Publication - Research and analysis

Attitudes Towards Youth Crime and Willingness to Intervene: Findings from the 2006 Scottish Social Attitudes Survey

Published: 4 Feb 2008
Part of:
Education
ISBN:
ISBN97807559

This report presents findings from a module of questions included in the 2006 Scottish Social Attitudes survey and revisits a theme first addressed by survey in 2004, namely public attitudes towards young people and youth crime.

65 page PDF

0 B

65 page PDF

0 B

Contents
Attitudes Towards Youth Crime and Willingness to Intervene: Findings from the 2006 Scottish Social Attitudes Survey
CONTENTS

65 page PDF

0 B

Simon Anderson and Fiona Dobbie, Scottish Centre for Social Research
ISBN 978 0 7559 6960 9 (Web only publication)
ISSN 0950 2254
This document is also available in pdf format (520k)
This Full Report is accompanied by Research findings

CONTENTS

ACKNOWLEDGEMENTS

EXECUTIVE SUMMARY

CHAPTER ONE INTRODUCTION
Introduction
Background
Format of the report and reporting conventions
The data

CHAPTER TWO TRUST, CONNECTEDNESS AND INTER-GENERATIONAL CONTACT
Introduction
Measures of reciprocity and connectedness
Social trust
Measures of inter-generational contact
Key points

CHAPTER THREE VIEWS OF YOUNG PEOPLE AND YOUTH CRIME
Introduction
Key points

CHAPTER FOUR AVOIDANCE BEHAVIOUR AND WILLINGNESS TO INTERVENE
Introduction
Avoidance behaviour
Willingness to intervene: risks posed by young people
Key points

CHAPTER FIVE CONCLUSIONS AND IMPLICATIONS

REFERENCES

ANNEX A -TECHNICAL DETAILS OF THE SURVEY
The Scottish Social Attitudes series
The 2006 survey
Technical details of the survey
Analysis variables
Analysis techniques
Regression models

LIST OF TABLES
Table 1 - Measures of social connectedness/reciprocity
Table 2 - Social connectedness by key variables (row percentages)
Table 3 - Social trust by key variables (row percentages)
Table 4 - Reasons for contact with young people in area (%)
Table 5 - Agreement/disagreement with statements about young people (%)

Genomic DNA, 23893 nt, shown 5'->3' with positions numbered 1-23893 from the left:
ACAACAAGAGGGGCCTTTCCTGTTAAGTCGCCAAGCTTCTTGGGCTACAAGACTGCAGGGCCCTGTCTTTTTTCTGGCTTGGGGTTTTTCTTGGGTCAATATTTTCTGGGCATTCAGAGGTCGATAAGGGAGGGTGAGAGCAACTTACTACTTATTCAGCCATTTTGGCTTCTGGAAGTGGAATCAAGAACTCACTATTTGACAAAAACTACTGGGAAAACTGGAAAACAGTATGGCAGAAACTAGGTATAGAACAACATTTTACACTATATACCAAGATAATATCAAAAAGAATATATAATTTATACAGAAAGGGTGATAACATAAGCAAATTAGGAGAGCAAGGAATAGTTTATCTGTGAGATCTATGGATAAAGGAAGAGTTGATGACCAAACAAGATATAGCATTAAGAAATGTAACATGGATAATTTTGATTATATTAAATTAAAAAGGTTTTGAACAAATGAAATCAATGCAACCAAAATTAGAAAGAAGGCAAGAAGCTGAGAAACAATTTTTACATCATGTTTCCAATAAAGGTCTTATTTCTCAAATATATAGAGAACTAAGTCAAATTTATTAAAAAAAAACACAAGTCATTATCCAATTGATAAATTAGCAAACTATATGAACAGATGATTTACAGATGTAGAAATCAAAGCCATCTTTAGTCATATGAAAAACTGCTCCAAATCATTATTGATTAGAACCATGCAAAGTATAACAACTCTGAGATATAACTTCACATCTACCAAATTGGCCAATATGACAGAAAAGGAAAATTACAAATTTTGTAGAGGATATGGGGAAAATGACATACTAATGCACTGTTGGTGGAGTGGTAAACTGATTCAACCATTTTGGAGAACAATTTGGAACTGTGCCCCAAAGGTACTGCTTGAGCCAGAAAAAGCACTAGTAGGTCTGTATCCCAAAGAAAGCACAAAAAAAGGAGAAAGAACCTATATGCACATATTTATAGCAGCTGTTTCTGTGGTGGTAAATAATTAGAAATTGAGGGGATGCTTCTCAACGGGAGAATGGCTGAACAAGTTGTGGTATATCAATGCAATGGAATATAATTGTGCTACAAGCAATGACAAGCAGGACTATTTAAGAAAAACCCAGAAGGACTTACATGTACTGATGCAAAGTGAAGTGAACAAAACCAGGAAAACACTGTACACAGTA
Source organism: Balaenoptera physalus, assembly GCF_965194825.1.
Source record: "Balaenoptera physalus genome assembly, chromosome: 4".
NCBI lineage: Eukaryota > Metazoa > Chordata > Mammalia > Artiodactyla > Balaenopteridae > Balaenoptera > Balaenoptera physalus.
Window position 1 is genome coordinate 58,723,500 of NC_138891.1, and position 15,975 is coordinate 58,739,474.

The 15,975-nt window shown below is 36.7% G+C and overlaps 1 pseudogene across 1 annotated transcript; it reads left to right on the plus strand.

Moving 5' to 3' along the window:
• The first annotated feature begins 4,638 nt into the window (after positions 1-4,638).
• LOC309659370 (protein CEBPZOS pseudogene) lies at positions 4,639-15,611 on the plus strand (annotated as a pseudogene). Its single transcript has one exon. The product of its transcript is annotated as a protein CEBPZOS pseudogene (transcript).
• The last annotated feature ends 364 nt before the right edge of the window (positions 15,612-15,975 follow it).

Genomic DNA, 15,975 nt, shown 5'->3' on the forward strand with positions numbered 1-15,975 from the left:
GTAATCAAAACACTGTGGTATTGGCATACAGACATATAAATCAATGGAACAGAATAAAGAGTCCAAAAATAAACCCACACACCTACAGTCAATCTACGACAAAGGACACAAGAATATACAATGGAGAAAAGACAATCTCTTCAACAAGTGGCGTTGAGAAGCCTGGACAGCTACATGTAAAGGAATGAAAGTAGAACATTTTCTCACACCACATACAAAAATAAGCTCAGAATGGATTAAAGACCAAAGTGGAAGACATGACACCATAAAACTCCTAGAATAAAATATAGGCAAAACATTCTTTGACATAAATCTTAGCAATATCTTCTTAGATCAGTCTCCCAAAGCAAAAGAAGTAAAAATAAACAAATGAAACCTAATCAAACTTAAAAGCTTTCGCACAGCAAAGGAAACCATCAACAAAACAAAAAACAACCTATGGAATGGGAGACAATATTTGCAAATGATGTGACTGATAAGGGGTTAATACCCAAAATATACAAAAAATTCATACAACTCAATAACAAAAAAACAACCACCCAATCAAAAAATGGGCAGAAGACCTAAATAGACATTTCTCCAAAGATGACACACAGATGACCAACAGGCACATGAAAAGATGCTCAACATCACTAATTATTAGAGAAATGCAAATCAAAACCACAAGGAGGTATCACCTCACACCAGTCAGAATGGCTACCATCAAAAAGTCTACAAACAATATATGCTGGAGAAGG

Table 6 - General attitudes towards young people by key variables (row percentages)
Table 7 - Perceptions of prevalence of local youth crime problems (%)
Table 8 - Perceptions of prevalence of youth crime problems, by key variables (row percentages)
Table 9 - Extent to which 'directly affected' by local youth crime problems (%)
Table 10 - Extent to which 'directly affected' by local youth crime problems by key variables (row percentages)
Table 11 - Avoidance behaviour when faced with group of teenagers outside shop by key variables (row percentages)
Table 12 - Likelihood of different actions in the face of teenagers vandalising bus shelter (%)
Table 13 - Reasons for reluctance to speak to teenagers directly by gender of teenagers (%)

LIST OF FIGURES
Figure 1 - Social trust - "most people can be trusted" - by age group and gender (%)
Figure 2 - Resident in household containing young person (%)
Figure 3 - Contact with 11 to 15 year-olds in area by age group (%)
Figure 4 - Contact with 16 to 24 year-olds in area by age group (%)
Figure 5 - Contact with 11 to 15 year-olds in area by 'social connectedness' scale (%)
Figure 6 - Perceptions of prevalence of youth crime by area deprivation (%)
Figure 7 - Perceived prevalence versus direct effects of youth crime-related problems (%)
Figure 8 - How feel about walking past group of teenagers to get to shop (%)
Figure 9 - Feel very uncomfortable/avoid altogether by age group and gender (%)
Figure 10 - 'Very likely' to take different actions (14 year-old boys/girls combined) by respondent's gender (%)
Figure 11 - 'Very likely' to take different actions (14 year-old boys only) by respondent's gender (%)
Figure 12 - 'Very likely' to take different actions (14 year-old girls only) by respondent's gender (%)
Figure 13 - 'Very likely' to take challenge directly (14 year-old boys/girls combined) by level of contact with 11 to 15 year-olds in area (%)
Figure 14 - 'Very likely' to take challenge directly (14 year-old boys/girls combined) by social connectedness scale (%)
Figure 15 - 'Very likely' to challenge directly or very likely to call police (14 year-old boys/girls combined) by urban-rural classification (%)
Figure 16 - Reasons for reluctance to intervene directly (14 year-old girls only) by respondent's gender (%)
Figure 17 - Reasons for reluctance to intervene directly (14 year-old boys only) by respondent's gender (%)
Figure 18 - Most likely action in scenario involving 10 year-old boy/girl (%)
Figure 19 - Most likely action in scenario involving 10 year-old boy/girl by gender of respondent (%)
Figure 20 - Most likely action in scenario involving 10 year-old boy/girl - male respondents only (%)
Figure 21 - Most likely action in scenario involving 10 year-old boy/girl - female respondents only (%)
Figure 22 - Reasons for reluctance to intervene directly (10 year-old boy only) by respondent's gender (%)
Figure 23 - Reasons for reluctance to intervene directly (10 year-old girl only) by respondent's gender (%)

The views expressed in this report are those of the researcher and
do not necessarily represent those of the Department or Scottish Ministers.

This report is available on the Scottish Government Social Research website only
www.scotland.gov.uk/socialresearch.